By this time two additional sidings had been laid in the goods yard.
A further change of ownership came on 1 January 1923 when the LNWR merged with other companies to become the London Midland & Scottish Railway (LMS).
During the 1930s the LMS stopped running the rail-motor on the Radcliffe services replacing it with conventional locomotives and coaches.
The LMS timetable for the summer of 1947 showed 19 trains each way on Monday-to-Friday. On Saturdays there were 19 up and 16 down services. Ten of the Monday-to-Friday up services worked to Radcliffe Central (Central being added on 11 December 1933) and 10 of the down services originated from there.
On 1 January 1948 Bradley Fold became part of British Railways (BR) London Midland Region (LMR). The BR(LMR) summer 1949 timetable showed a similar level of service to that of the LMS during its last year.
The Bolton – Radcliffe Central service was withdrawn on 21 September 1953.
In 1953 the footbridge was replaced with a concrete and steel structure; this followed the collapse of a footbridge at Bury Knowsley Street station on 19 January 1952. In the aftermath of that collapse urgent inspections were made to the other footbridges along the line and that at Bradley Fold was identified as being in need of replacement.
BR(LMR) fitted vitreous enamel nameboards and totems in the late 1950s, but did not replace gas with electric lighting.
The 1956 Handbook of Stations listed the station as being able to handle public goods and parcels. It still had its 5-ton lifting crane and there were private sidings for Dobson & Barlow’s and for Mather & Platt Ltd.
In 1960 the base of the Bradley Fold signal box was rebuilt in brick.
On 1 August 1963 Bradley Fold was closed for public goods services.
The Reshaping of British Railways (the ‘Beeching Report’) of March 1963 did not list the passenger services on the Bolton – Castleton line for withdrawal but they were in the ‘for modification’ list. On 30 October 1964 BR(LMR) proposed that passenger services between Wigan Wallgate, Bolton, Bury and Rochdale should be withdrawn, and this generated a great deal of local protest. From the start of the winter 1964 timetable Sunday services ceased to operate.
On 14 September 1966 Barbara Castle, the Minister of Transport, refused to sanction withdrawal of the passenger service between Wigan, Bolton, Bury and Rochdale and consented only to the closure of Lostock Junction station between Wigan and Bolton.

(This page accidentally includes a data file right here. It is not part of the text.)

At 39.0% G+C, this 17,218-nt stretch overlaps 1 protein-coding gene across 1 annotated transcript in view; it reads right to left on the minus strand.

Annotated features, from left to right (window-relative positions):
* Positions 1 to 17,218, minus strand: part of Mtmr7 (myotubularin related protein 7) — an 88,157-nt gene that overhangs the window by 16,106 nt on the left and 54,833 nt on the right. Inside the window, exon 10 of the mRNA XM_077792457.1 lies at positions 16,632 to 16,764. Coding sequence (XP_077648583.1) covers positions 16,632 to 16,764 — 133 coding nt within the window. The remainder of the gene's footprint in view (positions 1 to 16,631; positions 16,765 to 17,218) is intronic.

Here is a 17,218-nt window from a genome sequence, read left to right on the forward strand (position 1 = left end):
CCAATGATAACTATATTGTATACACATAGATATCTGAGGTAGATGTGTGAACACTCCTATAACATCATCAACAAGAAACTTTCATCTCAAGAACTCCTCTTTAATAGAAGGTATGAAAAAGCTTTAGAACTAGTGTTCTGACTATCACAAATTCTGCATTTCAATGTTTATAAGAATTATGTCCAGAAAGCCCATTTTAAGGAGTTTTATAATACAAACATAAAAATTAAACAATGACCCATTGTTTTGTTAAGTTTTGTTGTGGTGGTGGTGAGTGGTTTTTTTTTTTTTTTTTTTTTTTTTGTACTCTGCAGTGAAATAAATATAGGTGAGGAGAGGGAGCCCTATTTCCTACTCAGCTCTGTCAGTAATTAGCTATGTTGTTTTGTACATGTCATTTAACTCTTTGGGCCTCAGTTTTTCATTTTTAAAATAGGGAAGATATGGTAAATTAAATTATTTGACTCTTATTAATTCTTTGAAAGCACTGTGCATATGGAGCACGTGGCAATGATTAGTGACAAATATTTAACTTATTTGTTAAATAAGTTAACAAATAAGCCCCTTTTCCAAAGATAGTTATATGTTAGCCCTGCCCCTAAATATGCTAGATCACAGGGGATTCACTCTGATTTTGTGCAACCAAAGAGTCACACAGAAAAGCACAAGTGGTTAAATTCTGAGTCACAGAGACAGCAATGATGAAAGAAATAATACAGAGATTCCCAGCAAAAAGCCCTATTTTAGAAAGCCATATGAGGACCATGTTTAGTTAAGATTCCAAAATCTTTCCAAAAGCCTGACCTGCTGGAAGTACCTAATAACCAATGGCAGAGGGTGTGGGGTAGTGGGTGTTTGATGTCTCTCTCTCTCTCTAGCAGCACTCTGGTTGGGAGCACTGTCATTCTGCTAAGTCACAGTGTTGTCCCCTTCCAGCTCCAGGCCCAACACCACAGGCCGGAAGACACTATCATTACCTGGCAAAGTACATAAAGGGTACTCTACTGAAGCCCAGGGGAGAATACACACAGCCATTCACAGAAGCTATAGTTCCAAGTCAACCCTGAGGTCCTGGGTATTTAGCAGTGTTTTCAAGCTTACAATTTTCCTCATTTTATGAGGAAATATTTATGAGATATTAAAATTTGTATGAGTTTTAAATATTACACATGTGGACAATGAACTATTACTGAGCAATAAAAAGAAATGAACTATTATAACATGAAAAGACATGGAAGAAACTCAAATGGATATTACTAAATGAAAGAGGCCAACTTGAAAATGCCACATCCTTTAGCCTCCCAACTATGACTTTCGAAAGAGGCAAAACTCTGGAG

The summer 1967 timetable showed 23 up departures on Monday-to-Friday and 26 on Saturday; Sunday services operated between 18 June and 17 September only and 11 departures were provided. In the opposite direction there were 23 Monday-to-Friday departures, 28 on Saturday and 12 on Sunday. Destinations, in addition to Rochdale and Bolton Trinity Street, were Bury Bolton Street, Blackpool (North and South), Wigan Wallgate, Liverpool Exchange and Southport.
On 5 November 1967 the goods loops between Bradley Fold and Bradley Fold West signal box (which had replaced Darcy Lever Colliery box in 1911) closed.
In May 1968 the Royal Train stopped at Bradley Fold station and the Queen disembarked as part of her Operation Spring Clean tour. For the visit the station was tidied up and it received a fresh coat of paint.
On 12 December 1968 BR(LMR) once again published a proposal to withdraw all passenger services from the line and again local people vigorously objected.
From 8 September 1969 Bradley Fold became an unstaffed station. On 7 May 1970 the Minister of Transport, Fred Mulley, approved the proposal to withdraw the passenger service between Bolton, Bury and Rochdale. Notice was given that all passenger services would be withdrawn with effect from 5 October 1970.
The last train to pass through Bradley Fold was the 20.07 service to Rochdale. After the train had passed, Bradley Fold signal box was closed and the line was taken out of use. Bradley Fold station closed officially with effect from 5 October 1970.
The station buildings were demolished shortly after closure but the platforms and footbridge survived until the late 1980s.
In the 1990s a footpath and cycleway was constructed through the site of the station.
Tickets from Michael Stewart and route map by Alan Young
- A Regional History of the Railways of Great Britain - Volume 10 The North West - Geoffrey O Holt, David & Charles 1986.
- Forgotten Railways - North West England - John Marshall, David & Charles 1981.
- Lost Stations of North West England - Paul Wright, Silverlink Publishing 2011.
- The Lancashire & Rorkshire Railway, Volume 1 - John Marshall, David & Charles 1969.
- The Lancashire & Yorkshire Railway Volume 2 - John Marshall, David & Charles 1970.
Click here to see the other stations between Bolton and Castleton:
Darcy Lever, Radcliffe Black Lane,
Bury Knowsley Street, Heap Bridge Goods, Broadfield,
Heywood (2nd) and Heywood (1st)
See also: Ainsworth Road and Radcliffe